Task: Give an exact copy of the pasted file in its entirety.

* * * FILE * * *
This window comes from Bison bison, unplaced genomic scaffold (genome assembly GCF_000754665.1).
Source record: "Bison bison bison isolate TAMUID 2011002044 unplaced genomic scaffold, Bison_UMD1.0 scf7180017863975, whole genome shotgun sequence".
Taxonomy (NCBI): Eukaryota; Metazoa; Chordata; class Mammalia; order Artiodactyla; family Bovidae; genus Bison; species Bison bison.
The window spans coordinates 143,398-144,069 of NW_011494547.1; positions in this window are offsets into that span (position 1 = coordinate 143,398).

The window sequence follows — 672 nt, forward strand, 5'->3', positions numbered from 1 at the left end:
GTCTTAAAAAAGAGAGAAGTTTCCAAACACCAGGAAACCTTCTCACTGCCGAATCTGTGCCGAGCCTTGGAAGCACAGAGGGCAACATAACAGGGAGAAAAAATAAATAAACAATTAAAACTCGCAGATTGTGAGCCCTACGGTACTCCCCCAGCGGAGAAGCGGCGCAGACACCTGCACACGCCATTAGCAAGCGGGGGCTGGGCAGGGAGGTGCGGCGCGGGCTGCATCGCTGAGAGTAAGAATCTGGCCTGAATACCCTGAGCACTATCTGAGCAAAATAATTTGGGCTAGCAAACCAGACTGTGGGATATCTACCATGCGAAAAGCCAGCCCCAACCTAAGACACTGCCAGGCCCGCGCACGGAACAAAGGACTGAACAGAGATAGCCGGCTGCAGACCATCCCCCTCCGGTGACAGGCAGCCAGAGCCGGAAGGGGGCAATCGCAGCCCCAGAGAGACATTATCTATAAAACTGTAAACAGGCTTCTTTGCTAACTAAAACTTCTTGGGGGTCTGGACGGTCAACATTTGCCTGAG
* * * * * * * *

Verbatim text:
This window comes from Bison bison, unplaced genomic scaffold (genome assembly GCF_000754665.1).
Source record: "Bison bison bison isolate TAMUID 2011002044 unplaced genomic scaffold, Bison_UMD1.0 scf7180017863975, whole genome shotgun sequence".
Taxonomy (NCBI): Eukaryota; Metazoa; Chordata; class Mammalia; order Artiodactyla; family Bovidae; genus Bison; species Bison bison.
The window spans coordinates 143,398-144,069 of NW_011494547.1; positions in this window are offsets into that span (position 1 = coordinate 143,398).

The window sequence follows — 672 nt, forward strand, 5'->3', positions numbered from 1 at the left end:
GTCTTAAAAAAGAGAGAAGTTTCCAAACACCAGGAAACCTTCTCACTGCCGAATCTGTGCCGAGCCTTGGAAGCACAGAGGGCAACATAACAGGGAGAAAAAATAAATAAACAATTAAAACTCGCAGATTGTGAGCCCTACGGTACTCCCCCAGCGGAGAAGCGGCGCAGACACCTGCACACGCCATTAGCAAGCGGGGGCTGGGCAGGGAGGTGCGGCGCGGGCTGCATCGCTGAGAGTAAGAATCTGGCCTGAATACCCTGAGCACTATCTGAGCAAAATAATTTGGGCTAGCAAACCAGACTGTGGGATATCTACCATGCGAAAAGCCAGCCCCAACCTAAGACACTGCCAGGCCCGCGCACGGAACAAAGGACTGAACAGAGATAGCCGGCTGCAGACCATCCCCCTCCGGTGACAGGCAGCCAGAGCCGGAAGGGGGCAATCGCAGCCCCAGAGAGACATTATCTATAAAACTGTAAACAGGCTTCTTTGCTAACTAAAACTTCTTGGGGGTCTGGACGGTCAACATTTGCCTGAG